A Reflection on Four Years at Page


I walked into the doors of Page at the age of 13. Leaving this school four years later, I’m a completely different person; I’m almost an adult, I’m a high school graduate, and I’ve made memories that I will never forget. There’s a widespread idea that high school is filled with drama and excessive amounts of tedious schoolwork, and while that may be true, senior year made me realize that high school is so much more. I learned to put myself out there, and this paid off enormously because I made unforgettable friends this year.

Pages by Page has been a part of my life for four years. I took journalism freshman year in a class filled with a tight-knit group of seniors, and for most of the year I sat in the front of the class, quietly working on my assignments. I became editor-in-chief sophomore year, and I continued in this position through senior year. Over the past four years, journalism helped me refine my writing skills, but the most important part of the class has nothing to do with grammar or English. This class, my classmates, the teacher, they all taught me lessons about life and helped me form beautiful relationships. During my freshman year, I remember civilized debates about politics, discussions about the drama going on at Page, and normal conversations between friends. As a quiet person, I was always listening. Not eavesdropping, of course, but during these discussions I would make notes in my head, thinking of what I’d say if I had the courage to speak up. Several years later, I do have the courage to speak up. It’s liberating, and I have my journalism class and teacher to thank for this.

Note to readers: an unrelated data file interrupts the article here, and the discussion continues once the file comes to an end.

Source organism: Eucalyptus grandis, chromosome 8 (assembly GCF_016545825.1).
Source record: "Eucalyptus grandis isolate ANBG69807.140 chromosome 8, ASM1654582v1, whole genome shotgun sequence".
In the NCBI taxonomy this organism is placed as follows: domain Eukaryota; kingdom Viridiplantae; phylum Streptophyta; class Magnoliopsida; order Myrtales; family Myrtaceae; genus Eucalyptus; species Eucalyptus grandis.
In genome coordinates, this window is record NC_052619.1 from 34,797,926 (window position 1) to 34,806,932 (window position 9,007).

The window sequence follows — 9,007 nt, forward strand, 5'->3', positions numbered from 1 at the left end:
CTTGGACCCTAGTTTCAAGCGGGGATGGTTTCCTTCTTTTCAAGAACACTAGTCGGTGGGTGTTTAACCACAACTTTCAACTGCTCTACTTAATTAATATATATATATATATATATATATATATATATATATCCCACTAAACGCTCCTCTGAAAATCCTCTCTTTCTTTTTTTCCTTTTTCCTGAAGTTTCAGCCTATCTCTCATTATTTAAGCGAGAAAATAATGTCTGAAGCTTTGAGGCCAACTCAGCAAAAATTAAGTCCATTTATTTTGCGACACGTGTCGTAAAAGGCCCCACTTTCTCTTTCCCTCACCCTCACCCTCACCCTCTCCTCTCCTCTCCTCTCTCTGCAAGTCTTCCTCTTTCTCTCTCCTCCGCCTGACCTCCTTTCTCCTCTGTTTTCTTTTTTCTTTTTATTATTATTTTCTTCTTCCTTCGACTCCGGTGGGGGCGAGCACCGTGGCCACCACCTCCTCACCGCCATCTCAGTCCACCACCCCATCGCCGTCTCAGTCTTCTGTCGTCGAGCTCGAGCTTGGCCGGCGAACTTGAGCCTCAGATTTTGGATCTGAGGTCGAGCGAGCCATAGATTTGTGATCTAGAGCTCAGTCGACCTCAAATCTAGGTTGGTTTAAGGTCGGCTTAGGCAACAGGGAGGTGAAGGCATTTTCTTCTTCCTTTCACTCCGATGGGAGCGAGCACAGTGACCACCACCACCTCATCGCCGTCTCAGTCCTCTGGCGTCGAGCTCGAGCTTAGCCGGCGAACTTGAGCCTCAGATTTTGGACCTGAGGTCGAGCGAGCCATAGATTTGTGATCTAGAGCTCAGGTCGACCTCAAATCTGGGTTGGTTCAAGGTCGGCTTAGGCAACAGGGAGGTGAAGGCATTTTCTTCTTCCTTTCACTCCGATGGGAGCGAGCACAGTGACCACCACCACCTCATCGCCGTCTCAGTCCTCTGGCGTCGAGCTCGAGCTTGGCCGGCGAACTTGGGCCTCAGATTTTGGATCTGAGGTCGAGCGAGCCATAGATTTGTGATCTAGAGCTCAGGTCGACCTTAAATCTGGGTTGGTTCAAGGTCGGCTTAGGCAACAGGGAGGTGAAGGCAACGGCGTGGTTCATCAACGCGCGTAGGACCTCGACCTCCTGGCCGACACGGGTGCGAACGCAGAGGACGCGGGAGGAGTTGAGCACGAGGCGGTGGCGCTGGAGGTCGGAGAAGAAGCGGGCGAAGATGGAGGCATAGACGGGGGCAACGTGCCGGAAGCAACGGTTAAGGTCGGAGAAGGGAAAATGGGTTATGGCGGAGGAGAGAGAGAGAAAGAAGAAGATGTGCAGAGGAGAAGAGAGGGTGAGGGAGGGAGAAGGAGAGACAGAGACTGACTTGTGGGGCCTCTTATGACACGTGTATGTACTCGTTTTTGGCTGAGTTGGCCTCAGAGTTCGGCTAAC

Even after a pandemic, typical high school drama, and a number of rigorous AP and IB classes, high school was a success. The first few years were average and rough at times, but senior year made up for these challenges. It has undoubtedly been the best year of my life. If I had to tell myself anything walking through the doors of Page on the first day of my freshman year, I’d tell myself to not worry about what others think of me and to truly live. I have regrets about my first three years of high school because I was quiet and whenever a social opportunity arose I said no. I don’t want to go to the football game. I don’t want to go to homecoming. I don’t want to participate in this function or that event. That’s what I’d say. However, this year I started saying yes, and it transformed my high school experience. Going to football games helped me make new friends, and going to dances helped me solidify these relationships. They, along with many other opportunities, were fantastic experiences that I missed out on during my first three years of high school. 

It’s cliche, but time really does fly. Enjoy where you are right now and make the most of it. I wish I had taken those words seriously during my early years of high school, but even though it took me three years to learn that lesson, it paid off more than I could ever imagine. No matter where life takes me, Page will always be a part of me.


Photo Credits: Page Alumni and Friends